SCARBOROUGH — Martin Macisso says he isn’t looking for special treatment, just “a fair playing field.”
Macisso, the owner of Scarborough Fish & Lobster Market at 697 Route 1, has been selling lobster, clams, haddock and shrimp at Dunstan Corner for 25 years, carrying on the tradition his uncle began in the 1940s. He and his wife live in a home behind the store.
But a drop in his lobster sales last summer – a season when tourists historically have given his business a boost – forced Macisso to take a closer look at roadside lobster sales in residential areas of town, he said. And when he drove around town, he found several sandwich boards advertising lobster for sale from people’s garages, homes and trucks.
“There were six guys selling lobster out of trucks within three miles of my business,” he said.
With none of the overhead costs Macisso must shell out, these home businesses are able to undersell him and escape regulations, he said. At the same time, he supports local lobstermen all year long by buying from a wholesaler who buys from them, he said. Right now, his cost to buy lobster is $4.50 a pound.
Macisso said costs for doing business at his store run about $2,000 a month and include expenses and fees for a retail seafood license; a food handler’s license; a resale certificate; a Department of Agriculture food and rural resource license; a certificate of occupancy from the town; business equipment taxes; a commercial electric bill twice the rate of a residential bill; business insurance; a sign permit; Fire Department inspections; and workers’ compensation, Social Security and Medicare contributions for his employees.
The last expense is one he doesn’t have to worry about right now. Though he generally lays off two of his employees in the winter months, this fall, the 40 percent drop in his business – 30 percent of which he believes is due to competition from residential businesses – forced him to lay off all four of his workers, leaving him to run his business alone, seven days a week.
Three home businesses recently received variances from the Zoning Board of Appeals and were approved for food handler’s licenses at Wednesday’s Town Council meeting.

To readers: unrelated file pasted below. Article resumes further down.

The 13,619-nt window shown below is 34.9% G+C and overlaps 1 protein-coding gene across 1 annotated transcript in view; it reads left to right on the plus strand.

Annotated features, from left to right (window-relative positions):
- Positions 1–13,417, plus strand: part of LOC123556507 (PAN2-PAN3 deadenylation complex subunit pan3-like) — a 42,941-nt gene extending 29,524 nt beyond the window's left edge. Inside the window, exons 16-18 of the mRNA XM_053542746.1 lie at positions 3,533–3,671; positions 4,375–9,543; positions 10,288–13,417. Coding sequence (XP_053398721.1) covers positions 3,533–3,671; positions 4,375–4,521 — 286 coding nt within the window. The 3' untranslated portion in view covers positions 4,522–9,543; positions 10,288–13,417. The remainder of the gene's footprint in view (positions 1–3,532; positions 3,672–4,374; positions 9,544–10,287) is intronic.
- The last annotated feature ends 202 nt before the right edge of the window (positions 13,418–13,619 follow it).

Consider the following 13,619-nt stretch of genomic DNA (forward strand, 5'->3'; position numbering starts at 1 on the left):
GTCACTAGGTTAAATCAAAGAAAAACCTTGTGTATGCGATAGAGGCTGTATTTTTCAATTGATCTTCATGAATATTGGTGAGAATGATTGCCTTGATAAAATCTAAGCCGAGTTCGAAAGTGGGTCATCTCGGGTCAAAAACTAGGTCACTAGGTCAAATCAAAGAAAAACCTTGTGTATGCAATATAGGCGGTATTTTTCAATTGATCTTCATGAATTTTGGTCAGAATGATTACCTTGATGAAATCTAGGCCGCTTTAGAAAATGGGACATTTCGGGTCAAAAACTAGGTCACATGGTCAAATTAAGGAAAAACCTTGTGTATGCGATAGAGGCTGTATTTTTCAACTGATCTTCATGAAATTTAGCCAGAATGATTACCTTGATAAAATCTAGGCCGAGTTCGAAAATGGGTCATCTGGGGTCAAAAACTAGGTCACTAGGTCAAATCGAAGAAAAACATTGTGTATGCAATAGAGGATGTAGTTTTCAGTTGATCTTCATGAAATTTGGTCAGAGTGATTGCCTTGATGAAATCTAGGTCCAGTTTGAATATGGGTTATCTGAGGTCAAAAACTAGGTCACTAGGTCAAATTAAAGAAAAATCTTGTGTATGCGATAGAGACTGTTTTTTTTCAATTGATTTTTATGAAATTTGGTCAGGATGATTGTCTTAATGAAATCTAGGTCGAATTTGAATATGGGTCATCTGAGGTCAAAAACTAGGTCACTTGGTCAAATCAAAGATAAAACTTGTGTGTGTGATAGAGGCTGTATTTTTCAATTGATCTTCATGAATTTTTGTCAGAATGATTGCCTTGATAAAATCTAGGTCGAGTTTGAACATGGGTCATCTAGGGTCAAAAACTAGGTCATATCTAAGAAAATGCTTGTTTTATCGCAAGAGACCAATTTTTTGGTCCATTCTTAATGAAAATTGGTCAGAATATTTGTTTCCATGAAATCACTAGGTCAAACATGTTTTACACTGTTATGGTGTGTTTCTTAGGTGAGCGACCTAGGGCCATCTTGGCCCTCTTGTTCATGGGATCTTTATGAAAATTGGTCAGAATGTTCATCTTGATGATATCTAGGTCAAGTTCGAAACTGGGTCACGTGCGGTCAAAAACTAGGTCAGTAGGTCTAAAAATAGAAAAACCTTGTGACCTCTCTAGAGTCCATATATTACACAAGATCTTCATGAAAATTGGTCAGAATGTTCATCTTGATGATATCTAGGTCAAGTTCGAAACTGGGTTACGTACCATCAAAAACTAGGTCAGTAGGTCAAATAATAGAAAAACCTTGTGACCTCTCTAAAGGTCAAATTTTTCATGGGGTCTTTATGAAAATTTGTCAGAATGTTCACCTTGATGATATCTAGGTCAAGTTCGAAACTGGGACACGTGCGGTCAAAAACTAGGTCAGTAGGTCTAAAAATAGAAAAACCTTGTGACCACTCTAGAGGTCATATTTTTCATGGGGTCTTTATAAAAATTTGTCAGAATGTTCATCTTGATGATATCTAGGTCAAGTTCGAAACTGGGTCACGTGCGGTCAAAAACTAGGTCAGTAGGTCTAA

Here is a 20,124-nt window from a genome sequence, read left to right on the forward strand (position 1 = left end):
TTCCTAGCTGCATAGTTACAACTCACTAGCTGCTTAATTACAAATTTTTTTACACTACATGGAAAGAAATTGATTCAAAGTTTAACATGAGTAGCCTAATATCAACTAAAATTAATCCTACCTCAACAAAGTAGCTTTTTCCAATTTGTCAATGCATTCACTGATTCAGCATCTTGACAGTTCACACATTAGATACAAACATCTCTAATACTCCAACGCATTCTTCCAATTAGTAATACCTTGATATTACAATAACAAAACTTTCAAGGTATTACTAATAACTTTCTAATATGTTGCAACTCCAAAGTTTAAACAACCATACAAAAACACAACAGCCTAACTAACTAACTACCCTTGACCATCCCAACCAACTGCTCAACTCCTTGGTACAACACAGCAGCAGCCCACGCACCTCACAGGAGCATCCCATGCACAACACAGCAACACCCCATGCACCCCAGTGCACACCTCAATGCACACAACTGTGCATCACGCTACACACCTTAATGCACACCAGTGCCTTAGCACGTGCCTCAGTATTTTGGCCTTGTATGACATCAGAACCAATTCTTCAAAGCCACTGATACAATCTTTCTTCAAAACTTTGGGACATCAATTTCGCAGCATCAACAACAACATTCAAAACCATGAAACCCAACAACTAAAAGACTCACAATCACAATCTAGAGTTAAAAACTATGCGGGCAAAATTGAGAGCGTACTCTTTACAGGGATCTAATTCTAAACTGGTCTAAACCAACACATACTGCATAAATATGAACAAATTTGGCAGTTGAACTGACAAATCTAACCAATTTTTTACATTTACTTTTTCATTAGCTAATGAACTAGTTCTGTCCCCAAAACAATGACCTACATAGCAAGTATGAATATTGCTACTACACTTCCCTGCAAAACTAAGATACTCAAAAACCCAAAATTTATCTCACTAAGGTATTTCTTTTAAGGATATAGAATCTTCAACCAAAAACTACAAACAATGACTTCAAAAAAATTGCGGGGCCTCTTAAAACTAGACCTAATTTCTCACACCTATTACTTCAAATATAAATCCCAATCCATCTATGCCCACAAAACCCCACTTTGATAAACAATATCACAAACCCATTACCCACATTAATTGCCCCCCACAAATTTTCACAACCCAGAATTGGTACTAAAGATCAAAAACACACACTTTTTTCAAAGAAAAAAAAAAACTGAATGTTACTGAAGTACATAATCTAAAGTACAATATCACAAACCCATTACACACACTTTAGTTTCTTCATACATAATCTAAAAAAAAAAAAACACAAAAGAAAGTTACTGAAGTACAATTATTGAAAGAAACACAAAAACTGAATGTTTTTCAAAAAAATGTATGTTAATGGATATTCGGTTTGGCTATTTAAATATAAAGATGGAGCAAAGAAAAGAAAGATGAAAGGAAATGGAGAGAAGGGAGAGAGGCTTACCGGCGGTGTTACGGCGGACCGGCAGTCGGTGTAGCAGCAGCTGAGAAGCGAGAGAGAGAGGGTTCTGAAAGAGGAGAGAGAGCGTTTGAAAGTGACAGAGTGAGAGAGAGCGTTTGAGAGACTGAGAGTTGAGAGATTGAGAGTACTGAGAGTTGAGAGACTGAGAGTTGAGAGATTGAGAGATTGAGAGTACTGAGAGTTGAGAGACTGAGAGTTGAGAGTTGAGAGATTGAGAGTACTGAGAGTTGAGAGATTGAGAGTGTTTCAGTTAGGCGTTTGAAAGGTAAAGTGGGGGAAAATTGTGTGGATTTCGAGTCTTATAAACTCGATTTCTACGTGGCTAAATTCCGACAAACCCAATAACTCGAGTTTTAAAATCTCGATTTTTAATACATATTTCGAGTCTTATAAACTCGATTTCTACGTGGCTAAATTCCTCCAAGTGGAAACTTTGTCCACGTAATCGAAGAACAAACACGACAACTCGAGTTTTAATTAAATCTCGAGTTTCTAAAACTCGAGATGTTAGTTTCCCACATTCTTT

During the meeting, Macisso accused the ZBA of subsidizing these businesses by allowing them to operate from their homes rather than incur the expense of a storefront.
“You’d think (the ZBA) would be trying to get (the commercial vacancies in town) filled up,” he said.
But that’s not his only complaint. Macisso charged that some of these home businesses fail to limit their operations to the hours on their ZBA applications and are not necessarily selling only what they catch themselves. Macisso told the council these are retail businesses, and said some are advertising in newspapers and hiring employees to work for them.
“I have no problem with someone wanting to be a small businessman, but don’t subsidize this,” he said. “If they want to be in the retail business, then pay what I have to pay to be in business.”
And Macisso also questioned whether the home businesses had all the required equipment and facilities for their licenses, like a temperature-controlled tank, a sink and a bathroom.
Though councilors on Wednesday approved the three food handlers’ licenses, saying they could not overturn the Zoning Board of Appeals decision, they did agree to look into the issue with the intent of crafting an ordinance for better control.
“I think this town has been caught a little bit asleep at the wheel,” Councilor Mike Wood said.
Macisso on Thursday said he could have closed Oct. 1, instead of staying open through the holidays, and not seen any difference in his income.
“There is no business,” he said. “I’m on the verge of putting my lobster tanks in the barn and putting an apartment out front (in the retail space).”
Peggy Roberts can be reached at 781-3661 ext. 125 or firstname.lastname@example.org.